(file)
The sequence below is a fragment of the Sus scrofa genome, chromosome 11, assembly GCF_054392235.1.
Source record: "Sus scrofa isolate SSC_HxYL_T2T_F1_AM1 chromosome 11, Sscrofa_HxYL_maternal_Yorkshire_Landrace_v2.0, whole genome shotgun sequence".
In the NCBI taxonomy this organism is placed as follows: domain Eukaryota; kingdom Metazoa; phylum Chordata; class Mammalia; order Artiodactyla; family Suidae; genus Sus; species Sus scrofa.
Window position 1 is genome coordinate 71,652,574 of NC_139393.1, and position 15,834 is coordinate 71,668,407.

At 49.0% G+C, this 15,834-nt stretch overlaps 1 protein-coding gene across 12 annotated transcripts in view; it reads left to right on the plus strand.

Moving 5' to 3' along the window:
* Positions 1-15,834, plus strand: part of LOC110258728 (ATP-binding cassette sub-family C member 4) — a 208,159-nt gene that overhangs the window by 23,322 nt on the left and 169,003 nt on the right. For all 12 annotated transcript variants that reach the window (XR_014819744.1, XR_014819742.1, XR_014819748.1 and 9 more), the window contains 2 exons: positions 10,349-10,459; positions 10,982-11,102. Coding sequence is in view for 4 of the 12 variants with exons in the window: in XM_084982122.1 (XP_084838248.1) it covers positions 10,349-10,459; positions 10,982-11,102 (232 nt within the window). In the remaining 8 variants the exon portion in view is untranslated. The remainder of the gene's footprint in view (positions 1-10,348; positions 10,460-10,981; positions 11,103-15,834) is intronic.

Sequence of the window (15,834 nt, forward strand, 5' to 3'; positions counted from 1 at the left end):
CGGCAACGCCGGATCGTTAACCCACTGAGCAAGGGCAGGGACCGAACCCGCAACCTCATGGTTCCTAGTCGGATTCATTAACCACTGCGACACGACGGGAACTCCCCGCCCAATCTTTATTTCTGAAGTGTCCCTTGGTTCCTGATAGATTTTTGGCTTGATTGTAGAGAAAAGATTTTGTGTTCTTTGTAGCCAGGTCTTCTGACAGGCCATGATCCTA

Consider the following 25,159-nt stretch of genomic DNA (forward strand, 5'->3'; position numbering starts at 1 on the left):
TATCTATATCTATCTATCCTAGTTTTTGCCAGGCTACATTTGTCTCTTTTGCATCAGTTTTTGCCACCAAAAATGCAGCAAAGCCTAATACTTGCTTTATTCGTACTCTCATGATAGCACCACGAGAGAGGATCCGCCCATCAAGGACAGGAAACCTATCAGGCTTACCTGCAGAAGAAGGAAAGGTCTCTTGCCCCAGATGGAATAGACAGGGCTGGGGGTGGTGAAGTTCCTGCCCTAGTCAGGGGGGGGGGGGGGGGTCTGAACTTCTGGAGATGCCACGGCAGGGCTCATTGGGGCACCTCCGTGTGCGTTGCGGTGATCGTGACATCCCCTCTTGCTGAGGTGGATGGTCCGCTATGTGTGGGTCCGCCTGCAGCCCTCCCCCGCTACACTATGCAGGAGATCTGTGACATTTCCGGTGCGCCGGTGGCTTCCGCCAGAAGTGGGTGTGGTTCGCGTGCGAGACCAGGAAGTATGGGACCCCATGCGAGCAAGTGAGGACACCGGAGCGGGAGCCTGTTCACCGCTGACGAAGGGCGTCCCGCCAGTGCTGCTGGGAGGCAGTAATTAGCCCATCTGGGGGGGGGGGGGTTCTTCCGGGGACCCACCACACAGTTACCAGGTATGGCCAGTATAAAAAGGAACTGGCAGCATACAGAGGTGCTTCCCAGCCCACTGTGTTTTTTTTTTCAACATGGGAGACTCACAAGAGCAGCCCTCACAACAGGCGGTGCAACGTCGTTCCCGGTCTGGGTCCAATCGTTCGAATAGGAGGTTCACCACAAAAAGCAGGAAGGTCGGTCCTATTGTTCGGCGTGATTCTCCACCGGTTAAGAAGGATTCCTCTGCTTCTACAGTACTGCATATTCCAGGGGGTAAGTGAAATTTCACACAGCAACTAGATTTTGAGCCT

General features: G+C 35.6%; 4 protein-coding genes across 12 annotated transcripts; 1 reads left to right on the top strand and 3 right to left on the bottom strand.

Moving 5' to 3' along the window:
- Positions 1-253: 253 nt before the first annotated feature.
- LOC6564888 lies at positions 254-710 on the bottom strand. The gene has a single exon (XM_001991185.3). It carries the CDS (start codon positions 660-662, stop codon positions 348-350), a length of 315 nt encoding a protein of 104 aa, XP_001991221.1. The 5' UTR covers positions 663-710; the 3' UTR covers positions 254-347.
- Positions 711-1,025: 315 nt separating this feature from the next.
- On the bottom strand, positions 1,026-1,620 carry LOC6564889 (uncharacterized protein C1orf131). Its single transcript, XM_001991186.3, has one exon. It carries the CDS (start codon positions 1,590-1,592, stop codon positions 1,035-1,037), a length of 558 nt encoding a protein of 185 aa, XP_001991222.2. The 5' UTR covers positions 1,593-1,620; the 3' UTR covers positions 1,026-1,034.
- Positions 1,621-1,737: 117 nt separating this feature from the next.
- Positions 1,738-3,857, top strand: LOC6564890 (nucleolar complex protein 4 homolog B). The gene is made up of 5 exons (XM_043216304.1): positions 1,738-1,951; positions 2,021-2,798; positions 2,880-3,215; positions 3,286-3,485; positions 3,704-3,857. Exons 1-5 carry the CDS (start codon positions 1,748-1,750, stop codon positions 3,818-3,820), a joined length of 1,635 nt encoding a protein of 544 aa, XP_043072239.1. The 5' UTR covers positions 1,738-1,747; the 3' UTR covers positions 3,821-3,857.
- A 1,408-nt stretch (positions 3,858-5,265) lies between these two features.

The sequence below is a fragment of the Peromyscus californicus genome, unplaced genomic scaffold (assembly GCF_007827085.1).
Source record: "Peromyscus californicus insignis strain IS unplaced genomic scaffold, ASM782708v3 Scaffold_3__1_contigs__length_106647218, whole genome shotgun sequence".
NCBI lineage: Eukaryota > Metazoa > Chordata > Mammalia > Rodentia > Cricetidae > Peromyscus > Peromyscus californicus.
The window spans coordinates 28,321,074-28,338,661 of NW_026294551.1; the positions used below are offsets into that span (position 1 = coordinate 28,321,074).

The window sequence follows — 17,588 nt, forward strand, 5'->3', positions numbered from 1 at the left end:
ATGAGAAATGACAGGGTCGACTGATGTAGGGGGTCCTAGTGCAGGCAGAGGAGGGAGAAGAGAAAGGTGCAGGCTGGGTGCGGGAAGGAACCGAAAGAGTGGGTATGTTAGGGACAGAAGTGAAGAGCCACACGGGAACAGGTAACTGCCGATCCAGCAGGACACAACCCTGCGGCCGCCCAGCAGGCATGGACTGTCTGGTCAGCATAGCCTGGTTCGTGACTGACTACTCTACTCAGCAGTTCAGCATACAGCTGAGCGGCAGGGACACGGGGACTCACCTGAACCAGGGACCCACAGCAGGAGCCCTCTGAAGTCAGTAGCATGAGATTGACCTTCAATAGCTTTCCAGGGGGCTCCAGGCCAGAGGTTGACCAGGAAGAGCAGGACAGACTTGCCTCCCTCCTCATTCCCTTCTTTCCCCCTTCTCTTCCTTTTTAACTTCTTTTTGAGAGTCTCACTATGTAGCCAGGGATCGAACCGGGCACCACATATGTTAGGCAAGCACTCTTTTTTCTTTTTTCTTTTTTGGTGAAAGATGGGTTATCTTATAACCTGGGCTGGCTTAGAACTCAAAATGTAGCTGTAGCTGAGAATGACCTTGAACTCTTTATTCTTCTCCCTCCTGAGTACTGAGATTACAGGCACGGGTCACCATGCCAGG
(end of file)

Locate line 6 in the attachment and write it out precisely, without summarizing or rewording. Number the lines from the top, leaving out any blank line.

Moving 5' to 3' along the window: